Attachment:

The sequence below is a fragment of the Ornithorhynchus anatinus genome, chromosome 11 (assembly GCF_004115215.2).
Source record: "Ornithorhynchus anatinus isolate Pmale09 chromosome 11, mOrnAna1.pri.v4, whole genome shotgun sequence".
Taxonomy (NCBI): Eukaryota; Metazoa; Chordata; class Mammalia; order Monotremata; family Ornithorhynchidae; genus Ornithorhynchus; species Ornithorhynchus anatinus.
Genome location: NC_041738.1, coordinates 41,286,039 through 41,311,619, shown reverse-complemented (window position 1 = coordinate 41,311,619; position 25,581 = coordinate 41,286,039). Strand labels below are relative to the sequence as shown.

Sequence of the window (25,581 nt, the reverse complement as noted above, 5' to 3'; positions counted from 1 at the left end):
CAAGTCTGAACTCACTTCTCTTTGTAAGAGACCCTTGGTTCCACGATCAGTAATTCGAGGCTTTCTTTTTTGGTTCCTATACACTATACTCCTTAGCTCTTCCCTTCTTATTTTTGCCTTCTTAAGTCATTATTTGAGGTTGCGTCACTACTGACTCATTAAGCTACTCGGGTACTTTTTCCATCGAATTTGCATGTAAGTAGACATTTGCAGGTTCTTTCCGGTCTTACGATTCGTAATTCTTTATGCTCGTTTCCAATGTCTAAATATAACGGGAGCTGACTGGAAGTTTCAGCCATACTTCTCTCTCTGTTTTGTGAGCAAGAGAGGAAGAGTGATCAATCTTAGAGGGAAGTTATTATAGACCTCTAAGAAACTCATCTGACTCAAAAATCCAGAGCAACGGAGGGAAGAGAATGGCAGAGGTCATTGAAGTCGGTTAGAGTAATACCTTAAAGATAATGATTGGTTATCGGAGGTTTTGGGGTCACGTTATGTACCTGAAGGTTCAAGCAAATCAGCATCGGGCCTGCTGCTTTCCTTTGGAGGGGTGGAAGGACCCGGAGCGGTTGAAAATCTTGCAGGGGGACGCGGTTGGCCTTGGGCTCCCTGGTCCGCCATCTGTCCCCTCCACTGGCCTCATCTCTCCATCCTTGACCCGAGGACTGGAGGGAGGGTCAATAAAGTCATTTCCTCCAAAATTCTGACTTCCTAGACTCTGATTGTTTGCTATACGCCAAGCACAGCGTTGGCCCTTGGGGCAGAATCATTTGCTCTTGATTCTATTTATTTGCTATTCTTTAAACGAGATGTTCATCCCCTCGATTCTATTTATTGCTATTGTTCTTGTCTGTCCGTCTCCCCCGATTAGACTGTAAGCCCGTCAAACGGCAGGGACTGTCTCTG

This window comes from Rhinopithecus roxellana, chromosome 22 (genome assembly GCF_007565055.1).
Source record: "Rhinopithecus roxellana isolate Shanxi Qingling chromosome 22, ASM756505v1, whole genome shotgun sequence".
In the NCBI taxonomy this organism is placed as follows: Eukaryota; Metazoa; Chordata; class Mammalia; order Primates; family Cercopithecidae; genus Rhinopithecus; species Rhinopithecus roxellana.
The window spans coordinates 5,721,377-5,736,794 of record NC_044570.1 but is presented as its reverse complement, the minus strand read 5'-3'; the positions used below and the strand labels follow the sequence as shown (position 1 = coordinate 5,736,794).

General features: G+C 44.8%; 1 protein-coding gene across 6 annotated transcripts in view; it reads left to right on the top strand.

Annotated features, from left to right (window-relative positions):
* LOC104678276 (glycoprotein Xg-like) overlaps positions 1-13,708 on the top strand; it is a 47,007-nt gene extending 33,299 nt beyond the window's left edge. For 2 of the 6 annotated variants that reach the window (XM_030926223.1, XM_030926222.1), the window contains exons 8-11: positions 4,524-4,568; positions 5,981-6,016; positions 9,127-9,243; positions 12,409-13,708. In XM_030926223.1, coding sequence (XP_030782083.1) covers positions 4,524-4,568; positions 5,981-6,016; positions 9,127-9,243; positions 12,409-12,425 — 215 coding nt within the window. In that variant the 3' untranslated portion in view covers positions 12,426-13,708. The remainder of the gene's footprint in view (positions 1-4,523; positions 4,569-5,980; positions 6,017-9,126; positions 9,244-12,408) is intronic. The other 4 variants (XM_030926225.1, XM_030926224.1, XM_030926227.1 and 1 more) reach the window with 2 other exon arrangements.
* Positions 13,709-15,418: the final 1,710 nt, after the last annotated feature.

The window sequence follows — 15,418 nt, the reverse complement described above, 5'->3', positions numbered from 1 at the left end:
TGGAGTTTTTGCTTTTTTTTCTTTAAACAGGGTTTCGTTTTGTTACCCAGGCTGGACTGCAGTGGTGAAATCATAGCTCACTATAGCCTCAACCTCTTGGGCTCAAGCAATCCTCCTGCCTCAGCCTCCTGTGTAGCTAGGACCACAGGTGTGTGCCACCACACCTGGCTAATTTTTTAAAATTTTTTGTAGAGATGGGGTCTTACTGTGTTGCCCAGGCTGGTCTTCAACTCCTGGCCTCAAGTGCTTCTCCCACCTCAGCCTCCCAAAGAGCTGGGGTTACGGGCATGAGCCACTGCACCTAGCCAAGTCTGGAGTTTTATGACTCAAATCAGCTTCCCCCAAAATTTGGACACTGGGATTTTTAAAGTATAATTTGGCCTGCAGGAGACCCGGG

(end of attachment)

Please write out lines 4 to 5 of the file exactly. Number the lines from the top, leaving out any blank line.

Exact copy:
Genome location: NC_041738.1, coordinates 41,286,039 through 41,311,619, shown reverse-complemented (window position 1 = coordinate 41,311,619; position 25,581 = coordinate 41,286,039). Strand labels below are relative to the sequence as shown.

Sequence of the window (25,581 nt, the reverse complement as noted above, 5' to 3'; positions counted from 1 at the left end):